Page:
I was only halfway paying attention to what they were doing because I was making a to-do list in an effort to distract myself from the realization that THE HEAT, IT JUST MIGHT KILL ME, but you can imagine my surprise when, a few minutes later, I distinctly heard Miss Emily say, “Okay, Howard. Let’s work with the kickboard.”


I sort of shrugged internally and decided that it had to be a one-time slip-up – after all, there’s no telling how many kids cross her path in a day. Plus, she had such a huge smile on her face that it was hard to fault her.

But then:

“Great job with the kickboard, Howard!”

Which led me to an all-but-certain conclusion:

My child’s swimming instructor believed that his name was Howard.

I mean, it’s a perfectly lovely name, but, you know, NOT HIS.

Being the good Southern girl that I am, I offered correction via the semi-passive-aggressive route: by offering a little parental encouragement from my lounge chair. I said, “Way to go, ALEX” as loud as I dared, but I didn’t want to go overboard, lest the other mamas get the impression that I am a woman who attends her child’s Mother’s Day Out programs and mouths the words to the Thanksgiving songs while simultaneously offering cues for the next round of hand motions. Not that there’s anything wrong with that, of course.

And since the next few laps were uneventful, I thought maybe the issue had resolved itself.

Until Miss Emily asked Howard if he wanted to swim to the deep end of the pool.

Clearly we had a misunderstanding.

At the end of the lesson, I really wanted to set the record straight. The only problem is that as a result of All The Southernness I have a very difficult time being assertive, because what if it makes the other person uncomfortable? What if the other person thinks I’m rude?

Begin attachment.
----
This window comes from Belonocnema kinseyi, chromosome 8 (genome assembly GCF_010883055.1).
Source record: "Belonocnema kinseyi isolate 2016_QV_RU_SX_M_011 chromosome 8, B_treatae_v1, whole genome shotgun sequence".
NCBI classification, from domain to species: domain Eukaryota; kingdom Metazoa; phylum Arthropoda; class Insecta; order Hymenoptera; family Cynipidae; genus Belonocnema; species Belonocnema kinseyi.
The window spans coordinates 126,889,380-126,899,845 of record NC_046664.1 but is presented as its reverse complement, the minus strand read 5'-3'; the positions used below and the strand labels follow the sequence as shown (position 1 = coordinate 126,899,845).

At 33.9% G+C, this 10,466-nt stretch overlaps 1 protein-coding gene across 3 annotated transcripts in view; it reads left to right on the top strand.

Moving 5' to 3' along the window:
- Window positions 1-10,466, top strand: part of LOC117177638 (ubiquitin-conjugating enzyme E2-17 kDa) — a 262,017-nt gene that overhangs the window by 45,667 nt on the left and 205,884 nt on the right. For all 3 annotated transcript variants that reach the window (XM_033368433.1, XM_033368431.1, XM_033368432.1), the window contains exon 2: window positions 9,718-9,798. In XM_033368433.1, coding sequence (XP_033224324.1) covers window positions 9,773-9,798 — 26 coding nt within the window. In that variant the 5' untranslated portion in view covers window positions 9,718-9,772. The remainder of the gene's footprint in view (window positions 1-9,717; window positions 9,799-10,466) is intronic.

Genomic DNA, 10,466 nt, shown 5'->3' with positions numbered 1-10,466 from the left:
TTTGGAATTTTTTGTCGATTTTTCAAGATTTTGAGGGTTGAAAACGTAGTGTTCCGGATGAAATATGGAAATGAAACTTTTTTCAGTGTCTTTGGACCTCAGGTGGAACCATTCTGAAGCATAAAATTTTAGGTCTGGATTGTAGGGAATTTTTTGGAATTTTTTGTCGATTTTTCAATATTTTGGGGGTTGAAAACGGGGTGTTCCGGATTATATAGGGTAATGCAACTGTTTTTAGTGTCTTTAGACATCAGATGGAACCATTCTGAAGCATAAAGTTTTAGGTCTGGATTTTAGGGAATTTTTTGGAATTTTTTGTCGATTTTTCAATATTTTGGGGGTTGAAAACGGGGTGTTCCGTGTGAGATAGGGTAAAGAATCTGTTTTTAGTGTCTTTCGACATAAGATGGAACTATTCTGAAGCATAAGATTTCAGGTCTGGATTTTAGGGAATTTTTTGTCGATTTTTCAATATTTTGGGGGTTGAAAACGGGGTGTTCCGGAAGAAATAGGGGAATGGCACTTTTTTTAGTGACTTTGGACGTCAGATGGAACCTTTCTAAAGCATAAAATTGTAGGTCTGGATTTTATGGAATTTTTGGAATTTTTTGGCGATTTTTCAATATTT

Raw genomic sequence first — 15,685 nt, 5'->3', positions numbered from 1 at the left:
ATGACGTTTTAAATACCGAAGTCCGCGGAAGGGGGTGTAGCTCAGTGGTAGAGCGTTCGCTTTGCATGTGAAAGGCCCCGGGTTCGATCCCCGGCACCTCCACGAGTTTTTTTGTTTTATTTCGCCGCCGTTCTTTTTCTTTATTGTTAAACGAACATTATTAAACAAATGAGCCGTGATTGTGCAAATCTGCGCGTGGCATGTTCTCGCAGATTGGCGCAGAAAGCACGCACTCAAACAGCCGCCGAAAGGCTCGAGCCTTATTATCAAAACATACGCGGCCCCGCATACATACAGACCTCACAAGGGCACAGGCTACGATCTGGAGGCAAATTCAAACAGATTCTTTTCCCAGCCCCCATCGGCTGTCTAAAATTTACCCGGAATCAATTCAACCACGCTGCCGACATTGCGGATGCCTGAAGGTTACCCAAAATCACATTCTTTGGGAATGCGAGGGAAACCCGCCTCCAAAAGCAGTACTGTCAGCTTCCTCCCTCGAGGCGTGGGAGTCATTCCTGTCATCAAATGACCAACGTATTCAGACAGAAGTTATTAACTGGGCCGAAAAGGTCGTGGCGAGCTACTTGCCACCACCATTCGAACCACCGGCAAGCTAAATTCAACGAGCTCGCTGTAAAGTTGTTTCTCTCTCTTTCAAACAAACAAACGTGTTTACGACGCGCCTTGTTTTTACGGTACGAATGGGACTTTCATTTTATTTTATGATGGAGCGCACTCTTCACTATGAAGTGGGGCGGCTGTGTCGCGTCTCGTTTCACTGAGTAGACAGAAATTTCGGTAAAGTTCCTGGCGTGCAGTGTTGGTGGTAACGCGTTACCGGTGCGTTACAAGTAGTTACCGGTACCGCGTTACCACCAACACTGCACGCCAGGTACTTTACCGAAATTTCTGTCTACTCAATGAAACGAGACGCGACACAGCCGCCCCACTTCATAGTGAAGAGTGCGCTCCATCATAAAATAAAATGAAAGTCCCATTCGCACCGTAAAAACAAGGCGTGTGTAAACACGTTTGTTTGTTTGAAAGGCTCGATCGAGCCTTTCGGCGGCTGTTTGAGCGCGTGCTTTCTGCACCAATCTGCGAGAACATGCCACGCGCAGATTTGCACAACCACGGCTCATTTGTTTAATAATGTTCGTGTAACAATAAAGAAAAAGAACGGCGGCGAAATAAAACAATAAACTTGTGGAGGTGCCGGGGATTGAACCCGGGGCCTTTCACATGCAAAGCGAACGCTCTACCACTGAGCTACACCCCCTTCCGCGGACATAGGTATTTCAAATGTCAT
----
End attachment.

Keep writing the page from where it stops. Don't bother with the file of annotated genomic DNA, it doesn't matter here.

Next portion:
I know, internets. I KNOW.

So I walked up to the little man and his teacher and said, “ALEX, have you thanked Miss Emily for the lesson?”

“Oh yes ma’am, Mama,” he replied.

“Well, ALEX – let’s tell Miss Emily good-bye!”

The very picture of Southern parental subtlety, I was.

The next day D. took swimming lesson duty again so that I could take care of some bloggy business, and when he came home he gave me a re-cap of the lesson over lunch. He was almost finished with his chicken tenders dinner (oh, we eat fancy around here. REAL fancy.) when he said, “Hey – here’s something sort of strange. Do you know what I think I heard Alex’s swim teacher call him during his lesson?”

“Oh, no. HOWARD?”

“Yes!” he answered. “Where in the world did ‘Howard’ come from?”

At that point I told him the whole story with which I have already bored you.

Alex didn’t have a lesson on Friday, but several times over the weekend D. and I told him that if his teacher calls him ‘Howard’ when they’re in the pool and we’re not nearby to correct her, it is perfectly fine for him to say, “My name is not Howard. My name is Alex.”

When I gave Alex these instructions for the forty seventh time, he looked at me and said, “But Mama! My teacher calls me Howard ALL DAY LONG!”

So yesterday morning, D. took Alex to swimming so that I could try to get some writing done. When they got to the pool, the little man marched right up to his teacher and said, “My name is NOT HOWARD. My name is ALEX.”

Only he said it to the first teacher. The oh-so-sweet one. The one who has never had a second’s trouble remembering his name.

And praise the Lord, she was back at the pool today.

But tomorrow? If Miss Emily is his teacher again? I’m going to make Alex a big ole “NOT HOWARD” sign. Or maybe I’ll just draw a name tag on his chest with a Sharpie:


And in little tiny letters underneath:

“My mama is sitting over there in a lounge chair. And she’s hot. So I bet she’d really appreciate it if you called me ‘Alex.’ Because IT’S MY NAME.”

And then:

“Thanks a whole bunch, sweet thing. You have a super great day.”

Four And A Quarter

– “Mama? I want a SUPER BIG HUG!”

– “Mama, I love you all much.”


– “Oh, I MISSED YOU when you went to the store and before you came back and I’m SO glad you’re home.”

– “Let’s dance.”

– “I love movies, Mama. They’re my favorite.”

– “I love bananas, Mama. They’re my favorite.”

– “I love quesadillas, Mama. They’re my favorite.”

– “I love milk, Mama. It’s my favorite.”

– “YES MA’AM, Your Highness!” (I promise I didn’t teach him the “your highness” thing. Promise.)

– “Well, we certainly CAN have a snack when we get home. That will be fun!”

– “Dear God. Thank you for Boo and BooAlex and Alex. Thank you for Mama and BooMama and S. Thank you for Daddy and BooDaddy and D.”

– “Mama? You’re my favorite girl in the WHOLE WIDE WORLD.”

And you know what? He’s my favorite boy.

Feel free to share your favorite young’un one-liners in the comments.

And then go give said young’un lots of sweet sugar. And a SUPER BIG HUG.